2. To protect the privilege when using emails, avoid communications with both business and legal purposes as much as possible.
  3. Limit long email chains. Besides being good business practice, in-house counsel should not let privileged discussions continue in a long email chain. Inevitably, as the discussion continues, the topic may stray away from the original question and new people may be added to the email string—risking the privilege protection.

Protecting the attorney–client privilege and work-product privilege requires sound policies and procedures, a properly trained workforce and constant vigilance from the in-house attorney. But business that put procedures in place on the front end will find it well worth their time if and when a dispute arises.

If you need help with this issue, or any other commercial law questions, Jake Carroll practices construction and commercial law, is licensed to practice in Georgia and Florida, and is a member of Freeman Mathis & Gary’s Construction Law and Tort & Catastrophic Loss practice groups. He represents corporations and manufacturers in a wide range of litigation and corporate matters involving breach of contract, business torts, and products liability claims. He can be reached at [email protected].

 

 

[1] Minebea Co. v. Papst, 228 F.R.D. 13, 21 (D.D.C. 2005) (“A corporation cannot be permitted to insulate its files from discovery simply by sending a ‘cc’ to in-house counsel.”) (quoting USPS v. Phelps Dodge Refining Corp., 852 F.Supp. 156, 163-64 (E.D.N.Y.1994)).
[2] See e.g. Upjohn Co. v. U. S., 449 U.S. 383, 394-95 (1981).
[3] Id. at 394; In re Seroquel Prods. Liability Litig., 2008 U.S. Dist. LEXIS 39467, 2008 WL 1995058, at *4 (May 7, 2008) (explaining that “[t]here is general agreement that the protection of the privilege applies only if the primary or predominate purpose of the attorney-client consultation is to seek legal advice or assistance”) (quoting Paul R. Rice, Attorney-Client Privilege in the United States § 7:5).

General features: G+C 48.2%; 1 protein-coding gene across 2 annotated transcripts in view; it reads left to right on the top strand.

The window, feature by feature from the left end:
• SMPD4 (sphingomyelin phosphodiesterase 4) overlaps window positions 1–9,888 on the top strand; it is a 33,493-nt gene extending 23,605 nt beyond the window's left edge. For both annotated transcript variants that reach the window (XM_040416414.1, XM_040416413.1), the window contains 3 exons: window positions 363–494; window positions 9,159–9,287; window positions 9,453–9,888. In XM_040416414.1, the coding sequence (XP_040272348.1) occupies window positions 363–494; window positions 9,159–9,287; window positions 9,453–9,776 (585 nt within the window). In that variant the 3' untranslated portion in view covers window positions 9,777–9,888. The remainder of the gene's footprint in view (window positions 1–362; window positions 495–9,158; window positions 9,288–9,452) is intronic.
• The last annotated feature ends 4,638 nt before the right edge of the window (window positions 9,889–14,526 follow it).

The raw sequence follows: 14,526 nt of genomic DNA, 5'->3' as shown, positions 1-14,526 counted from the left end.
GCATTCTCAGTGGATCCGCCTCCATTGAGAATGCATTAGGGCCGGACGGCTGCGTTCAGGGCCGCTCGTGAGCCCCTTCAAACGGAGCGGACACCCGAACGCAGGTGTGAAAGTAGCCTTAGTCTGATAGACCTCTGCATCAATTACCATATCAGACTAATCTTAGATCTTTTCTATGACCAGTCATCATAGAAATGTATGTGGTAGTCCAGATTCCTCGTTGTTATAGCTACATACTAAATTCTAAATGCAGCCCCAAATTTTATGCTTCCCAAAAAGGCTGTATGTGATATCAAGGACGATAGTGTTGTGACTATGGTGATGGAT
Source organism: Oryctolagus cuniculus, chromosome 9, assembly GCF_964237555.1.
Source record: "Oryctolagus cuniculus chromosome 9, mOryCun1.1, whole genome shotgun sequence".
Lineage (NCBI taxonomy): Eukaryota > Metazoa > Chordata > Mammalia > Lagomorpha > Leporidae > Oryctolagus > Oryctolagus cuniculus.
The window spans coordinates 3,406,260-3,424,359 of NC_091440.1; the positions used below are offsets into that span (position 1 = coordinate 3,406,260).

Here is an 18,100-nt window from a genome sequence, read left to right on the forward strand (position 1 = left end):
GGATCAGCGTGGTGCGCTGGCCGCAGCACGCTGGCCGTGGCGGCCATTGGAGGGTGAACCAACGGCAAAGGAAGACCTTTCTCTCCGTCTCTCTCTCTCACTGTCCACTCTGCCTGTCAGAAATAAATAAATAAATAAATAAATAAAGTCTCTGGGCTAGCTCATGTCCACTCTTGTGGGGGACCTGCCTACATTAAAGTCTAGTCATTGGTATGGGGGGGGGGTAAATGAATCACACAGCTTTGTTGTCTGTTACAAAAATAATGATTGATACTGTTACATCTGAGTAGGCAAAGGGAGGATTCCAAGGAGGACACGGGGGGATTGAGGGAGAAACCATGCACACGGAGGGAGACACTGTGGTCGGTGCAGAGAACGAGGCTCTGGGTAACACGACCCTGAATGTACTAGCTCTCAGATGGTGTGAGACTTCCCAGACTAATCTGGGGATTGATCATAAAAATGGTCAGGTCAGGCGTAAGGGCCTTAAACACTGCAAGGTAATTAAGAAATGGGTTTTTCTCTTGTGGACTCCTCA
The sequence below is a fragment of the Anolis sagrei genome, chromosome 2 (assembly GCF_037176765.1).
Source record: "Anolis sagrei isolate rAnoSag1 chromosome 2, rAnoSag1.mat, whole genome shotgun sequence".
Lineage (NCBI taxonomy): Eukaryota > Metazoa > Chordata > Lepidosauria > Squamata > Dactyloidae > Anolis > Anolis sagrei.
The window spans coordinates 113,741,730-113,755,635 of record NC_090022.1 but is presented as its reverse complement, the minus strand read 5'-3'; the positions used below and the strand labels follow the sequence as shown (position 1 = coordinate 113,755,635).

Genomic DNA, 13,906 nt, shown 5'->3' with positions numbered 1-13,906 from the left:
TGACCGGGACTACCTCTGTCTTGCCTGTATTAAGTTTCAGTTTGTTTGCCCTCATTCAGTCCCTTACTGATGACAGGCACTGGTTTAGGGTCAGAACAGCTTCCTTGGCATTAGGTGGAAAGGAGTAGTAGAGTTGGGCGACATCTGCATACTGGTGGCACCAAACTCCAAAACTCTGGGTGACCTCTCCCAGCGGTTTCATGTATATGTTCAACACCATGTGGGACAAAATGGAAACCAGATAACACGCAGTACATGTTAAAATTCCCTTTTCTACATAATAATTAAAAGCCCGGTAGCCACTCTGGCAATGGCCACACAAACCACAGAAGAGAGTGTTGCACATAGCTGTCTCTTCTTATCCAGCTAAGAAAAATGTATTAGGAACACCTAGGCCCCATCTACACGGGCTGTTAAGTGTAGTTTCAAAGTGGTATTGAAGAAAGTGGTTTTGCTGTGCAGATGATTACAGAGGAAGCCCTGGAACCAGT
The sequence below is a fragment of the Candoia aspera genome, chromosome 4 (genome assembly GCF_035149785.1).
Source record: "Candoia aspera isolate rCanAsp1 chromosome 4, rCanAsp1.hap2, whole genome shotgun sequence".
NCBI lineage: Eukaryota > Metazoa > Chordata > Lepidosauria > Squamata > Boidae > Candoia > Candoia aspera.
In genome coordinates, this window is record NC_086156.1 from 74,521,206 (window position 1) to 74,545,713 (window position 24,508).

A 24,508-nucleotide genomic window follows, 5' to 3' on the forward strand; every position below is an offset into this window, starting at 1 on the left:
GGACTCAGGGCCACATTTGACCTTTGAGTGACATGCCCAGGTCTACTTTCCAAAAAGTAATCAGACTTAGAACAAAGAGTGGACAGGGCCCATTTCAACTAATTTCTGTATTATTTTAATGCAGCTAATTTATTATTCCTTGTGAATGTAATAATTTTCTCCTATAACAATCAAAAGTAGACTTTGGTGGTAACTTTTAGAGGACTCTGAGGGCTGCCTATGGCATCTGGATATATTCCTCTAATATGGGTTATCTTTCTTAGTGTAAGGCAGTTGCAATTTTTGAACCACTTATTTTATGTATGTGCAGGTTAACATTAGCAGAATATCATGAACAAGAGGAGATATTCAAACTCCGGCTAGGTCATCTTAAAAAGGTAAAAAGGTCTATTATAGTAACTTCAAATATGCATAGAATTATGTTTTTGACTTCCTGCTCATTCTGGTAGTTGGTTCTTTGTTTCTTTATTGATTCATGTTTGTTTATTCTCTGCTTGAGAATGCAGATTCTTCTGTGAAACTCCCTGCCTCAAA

[4] The work-product privilege is derived from the United States Supreme Court’s ruling in Hickman v. Taylor, 29 U.S. 495, 510-11, 67 S. Ct. 385, 393 (1947), and is codified in Fed. R. Civ. P. 26(b)(3).
[5] See Cox v. Adm’r U.S. Steel & Carnegie, 17 F.3d 1386, 1421-22 (11th Cir. 1994), opinion modified on reh’g, 30 F.3d 1347 (11th Cir. 1994) (recognizing that the work-product privilege protects from discovery “materials that reflect an attorney’s mental impressions, conclusions, opinions, or legal theories” that were prepared in anticipation of litigation and intended to remain confidential); cf. Hickman, 329 U.S. at 511, 67 S.Ct. at 393; Upjohn, 449 U.S. at 399, 101 S.Ct. at 687.

Who’s Liable for Letting the Dogs Out?

Posted on: October 23rd, 2018

By: Wes Jackson

“Cry ‘Havoc!,’ and let slip the dogs of war.”

William Shakespeare, Julius Caesar act 3, sc. 1.

 

Havoc indeed—in a case argued before the Georgia Supreme Court on October 10, two pit bulls slipped out of a tenant’s backyard gate with a broken latch and then mauled a woman walking her smaller dogs nearly two blocks away from the home. Police had to fatally shoot both dogs to end the attack, and the woman was life-flighted to a hospital where she stayed for seven days and was left disfigured after multiple surgeries.

The question before the Court was whether the landlord could be liable for the attack. The trial court entered summary judgment in the landlord’s favor because the plaintiff could not show the landlord had any prior knowledge of the dogs’ propensity for violence. The Georgia Court of Appeals reversed, holding that the question of the landlord’s liability should have been submitted to a jury.

The case exemplifies how thorny questions of proximate causation can jeopardize a defendant’s hopes at summary judgment. For example, the Court of Appeals found the trial court erred by failing to properly consider the fact that the landlord had known the gate latch was broken but failed to repair it. Additionally, the parties argued before the Court whether a landowner’s failure to keep the premises in repair could, as a matter of law, proximately cause an injury that happens more than two blocks away from the property. Given these arguments, the Supreme Court’s decision will likely either extend or limit the scope of landlords’ liability for injuries caused by their tenants or those that occur off the property.

The case is Tyner v. Matta-Troncoso et al., S18G0364. If you have any questions about this case or its impact on landlord liability, premises liability, or dog attack cases in Georgia, feel free to contact Wes Jackson at [email protected].

YMCA Owes No Duty To Provide Or Use AEDs When Renting Field To Private Soccer Club

Posted on: October 17th, 2018

By: Carlos Martinez-Garcia

California’s Fourth District Court of Appeal recently affirmed the trial Court’s order granting summary judgment in favor of the YMCA, disposing of a wrongful death lawsuit involving a patron who died of a heart attack on their property. The appellate court agreed YMCA had no statutory or common law duty to provide or utilize AED devices to an adult experiencing cardiac arrest, when that adult is a permissive user of the facility whose independent soccer club rented an outdoor portion of YMCA’s soccer field.